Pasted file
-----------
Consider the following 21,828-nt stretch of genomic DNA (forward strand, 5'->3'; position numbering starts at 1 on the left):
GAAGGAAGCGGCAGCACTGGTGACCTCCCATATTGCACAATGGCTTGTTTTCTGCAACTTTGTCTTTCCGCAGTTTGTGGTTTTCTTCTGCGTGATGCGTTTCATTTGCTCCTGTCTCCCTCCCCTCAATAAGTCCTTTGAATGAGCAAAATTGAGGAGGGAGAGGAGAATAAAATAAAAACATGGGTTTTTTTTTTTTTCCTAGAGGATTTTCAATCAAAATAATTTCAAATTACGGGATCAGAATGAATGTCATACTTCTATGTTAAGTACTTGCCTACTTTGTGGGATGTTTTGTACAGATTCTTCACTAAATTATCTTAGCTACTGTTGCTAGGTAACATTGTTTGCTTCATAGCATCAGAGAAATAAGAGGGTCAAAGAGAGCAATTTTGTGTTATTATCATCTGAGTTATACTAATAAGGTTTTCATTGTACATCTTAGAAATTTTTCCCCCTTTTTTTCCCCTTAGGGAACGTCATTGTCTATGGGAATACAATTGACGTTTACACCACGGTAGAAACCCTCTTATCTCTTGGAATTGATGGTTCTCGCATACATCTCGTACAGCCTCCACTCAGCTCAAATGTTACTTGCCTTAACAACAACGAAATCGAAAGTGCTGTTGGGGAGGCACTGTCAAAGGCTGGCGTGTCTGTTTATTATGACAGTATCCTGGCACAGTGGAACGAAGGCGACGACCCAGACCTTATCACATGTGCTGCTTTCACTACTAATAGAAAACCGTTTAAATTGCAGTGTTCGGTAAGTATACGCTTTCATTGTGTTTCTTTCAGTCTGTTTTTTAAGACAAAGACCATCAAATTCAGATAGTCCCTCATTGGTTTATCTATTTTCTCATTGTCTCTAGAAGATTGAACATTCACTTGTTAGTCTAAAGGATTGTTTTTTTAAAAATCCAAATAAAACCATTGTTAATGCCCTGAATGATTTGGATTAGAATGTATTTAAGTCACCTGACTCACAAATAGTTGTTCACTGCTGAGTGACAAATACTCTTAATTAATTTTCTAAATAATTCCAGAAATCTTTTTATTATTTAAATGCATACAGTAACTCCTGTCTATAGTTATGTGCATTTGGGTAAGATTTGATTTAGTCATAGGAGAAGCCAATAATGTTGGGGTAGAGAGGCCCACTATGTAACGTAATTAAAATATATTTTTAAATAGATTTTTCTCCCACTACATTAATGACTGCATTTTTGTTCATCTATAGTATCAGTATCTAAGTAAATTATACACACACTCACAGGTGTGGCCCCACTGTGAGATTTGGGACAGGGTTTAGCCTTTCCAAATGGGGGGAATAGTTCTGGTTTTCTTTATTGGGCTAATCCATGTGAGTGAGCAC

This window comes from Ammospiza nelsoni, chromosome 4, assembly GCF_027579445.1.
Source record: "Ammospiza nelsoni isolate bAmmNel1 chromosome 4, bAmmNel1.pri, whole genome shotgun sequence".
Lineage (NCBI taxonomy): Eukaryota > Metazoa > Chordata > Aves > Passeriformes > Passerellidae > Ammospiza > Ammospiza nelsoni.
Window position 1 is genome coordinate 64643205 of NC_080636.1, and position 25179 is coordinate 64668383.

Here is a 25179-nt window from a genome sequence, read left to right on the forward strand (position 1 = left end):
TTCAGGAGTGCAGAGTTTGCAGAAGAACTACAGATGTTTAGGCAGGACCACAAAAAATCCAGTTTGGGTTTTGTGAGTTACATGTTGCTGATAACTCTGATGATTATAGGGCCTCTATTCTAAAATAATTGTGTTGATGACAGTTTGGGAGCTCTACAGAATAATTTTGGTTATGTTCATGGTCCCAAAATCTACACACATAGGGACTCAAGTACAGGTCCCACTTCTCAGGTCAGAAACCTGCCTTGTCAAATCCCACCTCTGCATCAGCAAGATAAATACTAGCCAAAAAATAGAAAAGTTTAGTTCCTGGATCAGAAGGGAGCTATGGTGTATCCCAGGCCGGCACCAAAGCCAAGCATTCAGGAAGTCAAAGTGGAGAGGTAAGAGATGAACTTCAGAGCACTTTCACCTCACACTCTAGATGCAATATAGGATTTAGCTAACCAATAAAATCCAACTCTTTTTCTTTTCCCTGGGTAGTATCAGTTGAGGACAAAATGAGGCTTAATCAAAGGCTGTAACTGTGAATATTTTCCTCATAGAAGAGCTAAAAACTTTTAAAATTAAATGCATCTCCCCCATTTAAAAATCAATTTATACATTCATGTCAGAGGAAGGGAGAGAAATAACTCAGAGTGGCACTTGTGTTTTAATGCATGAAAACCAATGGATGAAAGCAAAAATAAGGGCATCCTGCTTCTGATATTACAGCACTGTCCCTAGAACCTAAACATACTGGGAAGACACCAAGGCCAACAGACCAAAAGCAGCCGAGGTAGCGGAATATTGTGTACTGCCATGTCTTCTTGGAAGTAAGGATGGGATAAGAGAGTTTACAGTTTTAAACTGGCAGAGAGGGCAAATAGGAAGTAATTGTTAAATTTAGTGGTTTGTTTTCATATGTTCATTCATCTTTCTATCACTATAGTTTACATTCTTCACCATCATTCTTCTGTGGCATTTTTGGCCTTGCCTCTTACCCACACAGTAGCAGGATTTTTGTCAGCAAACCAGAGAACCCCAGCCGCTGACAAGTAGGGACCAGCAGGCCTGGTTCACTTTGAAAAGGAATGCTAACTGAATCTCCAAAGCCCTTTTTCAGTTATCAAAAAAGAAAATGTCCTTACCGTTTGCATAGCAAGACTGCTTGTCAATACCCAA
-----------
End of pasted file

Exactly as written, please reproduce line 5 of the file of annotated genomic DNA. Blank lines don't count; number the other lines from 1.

Lineage (NCBI taxonomy): Eukaryota > Metazoa > Chordata > Aves > Passeriformes > Passerellidae > Ammospiza > Ammospiza nelsoni.